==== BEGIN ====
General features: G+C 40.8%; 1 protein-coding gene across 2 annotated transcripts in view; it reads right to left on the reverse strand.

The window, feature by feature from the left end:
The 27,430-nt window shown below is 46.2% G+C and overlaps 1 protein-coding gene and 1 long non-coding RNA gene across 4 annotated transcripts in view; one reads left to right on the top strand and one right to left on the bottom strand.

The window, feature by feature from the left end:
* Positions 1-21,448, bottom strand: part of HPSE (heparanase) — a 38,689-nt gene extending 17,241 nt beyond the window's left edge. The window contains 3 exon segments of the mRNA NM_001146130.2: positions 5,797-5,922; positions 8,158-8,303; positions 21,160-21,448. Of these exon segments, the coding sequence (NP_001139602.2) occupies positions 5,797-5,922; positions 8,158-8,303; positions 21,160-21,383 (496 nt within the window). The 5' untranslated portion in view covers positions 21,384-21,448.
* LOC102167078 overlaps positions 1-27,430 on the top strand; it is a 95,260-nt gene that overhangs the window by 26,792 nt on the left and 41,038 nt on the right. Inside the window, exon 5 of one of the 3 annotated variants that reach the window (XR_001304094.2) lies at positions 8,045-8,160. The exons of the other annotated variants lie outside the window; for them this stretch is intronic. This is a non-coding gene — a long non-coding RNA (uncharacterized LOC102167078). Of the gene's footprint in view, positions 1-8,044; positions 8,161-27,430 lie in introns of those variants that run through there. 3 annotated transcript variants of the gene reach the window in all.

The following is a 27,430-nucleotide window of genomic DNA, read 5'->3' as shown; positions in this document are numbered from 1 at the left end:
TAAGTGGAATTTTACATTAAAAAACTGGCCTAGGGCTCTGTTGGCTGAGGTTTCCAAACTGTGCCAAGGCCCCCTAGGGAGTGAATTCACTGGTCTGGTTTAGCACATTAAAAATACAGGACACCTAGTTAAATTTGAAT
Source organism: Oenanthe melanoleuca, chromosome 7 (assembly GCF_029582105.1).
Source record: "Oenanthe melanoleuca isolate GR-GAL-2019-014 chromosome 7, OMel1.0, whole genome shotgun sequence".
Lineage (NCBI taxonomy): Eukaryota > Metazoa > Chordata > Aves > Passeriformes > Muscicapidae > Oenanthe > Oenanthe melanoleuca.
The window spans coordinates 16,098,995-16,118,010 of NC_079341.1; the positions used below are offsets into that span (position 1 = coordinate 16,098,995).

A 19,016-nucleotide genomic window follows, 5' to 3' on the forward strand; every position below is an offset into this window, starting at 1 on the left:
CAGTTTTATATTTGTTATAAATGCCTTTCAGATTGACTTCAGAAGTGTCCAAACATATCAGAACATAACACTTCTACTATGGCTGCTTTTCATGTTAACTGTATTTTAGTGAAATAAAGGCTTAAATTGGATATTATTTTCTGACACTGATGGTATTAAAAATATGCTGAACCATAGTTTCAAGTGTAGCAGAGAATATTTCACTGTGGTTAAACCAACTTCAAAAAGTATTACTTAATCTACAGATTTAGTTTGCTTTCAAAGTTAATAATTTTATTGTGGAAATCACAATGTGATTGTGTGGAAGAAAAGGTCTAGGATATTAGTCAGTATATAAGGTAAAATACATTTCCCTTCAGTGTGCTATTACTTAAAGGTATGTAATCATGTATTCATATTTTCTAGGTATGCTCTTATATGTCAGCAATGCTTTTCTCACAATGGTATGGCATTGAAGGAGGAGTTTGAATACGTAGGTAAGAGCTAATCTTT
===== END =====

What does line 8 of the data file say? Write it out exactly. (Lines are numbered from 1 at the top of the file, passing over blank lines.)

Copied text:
TAAGTGGAATTTTACATTAAAAAACTGGCCTAGGGCTCTGTTGGCTGAGGTTTCCAAACTGTGCCAAGGCCCCCTAGGGAGTGAATTCACTGGTCTGGTTTAGCACATTAAAAATACAGGACACCTAGTTAAATTTGAAT